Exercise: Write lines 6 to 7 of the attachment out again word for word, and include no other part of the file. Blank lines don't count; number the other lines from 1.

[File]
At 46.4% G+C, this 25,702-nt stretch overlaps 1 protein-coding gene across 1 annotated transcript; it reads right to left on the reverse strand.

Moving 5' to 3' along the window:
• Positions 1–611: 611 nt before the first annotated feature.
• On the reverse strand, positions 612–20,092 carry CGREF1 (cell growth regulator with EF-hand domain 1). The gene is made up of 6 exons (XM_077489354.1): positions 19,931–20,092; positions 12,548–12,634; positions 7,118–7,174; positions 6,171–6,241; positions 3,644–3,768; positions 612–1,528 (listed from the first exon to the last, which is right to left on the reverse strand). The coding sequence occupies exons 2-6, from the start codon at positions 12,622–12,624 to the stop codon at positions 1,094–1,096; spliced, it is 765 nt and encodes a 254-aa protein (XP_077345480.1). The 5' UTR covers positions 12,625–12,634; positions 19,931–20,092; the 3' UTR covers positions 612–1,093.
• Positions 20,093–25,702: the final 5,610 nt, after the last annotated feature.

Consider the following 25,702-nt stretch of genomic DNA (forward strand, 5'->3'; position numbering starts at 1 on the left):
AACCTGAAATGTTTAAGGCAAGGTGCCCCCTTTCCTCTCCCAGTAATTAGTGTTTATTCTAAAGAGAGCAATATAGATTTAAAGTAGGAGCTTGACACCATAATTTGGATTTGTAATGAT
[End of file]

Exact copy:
Consider the following 25,702-nt stretch of genomic DNA (forward strand, 5'->3'; position numbering starts at 1 on the left):
AACCTGAAATGTTTAAGGCAAGGTGCCCCCTTTCCTCTCCCAGTAATTAGTGTTTATTCTAAAGAGAGCAATATAGATTTAAAGTAGGAGCTTGACACCATAATTTGGATTTGTAATGAT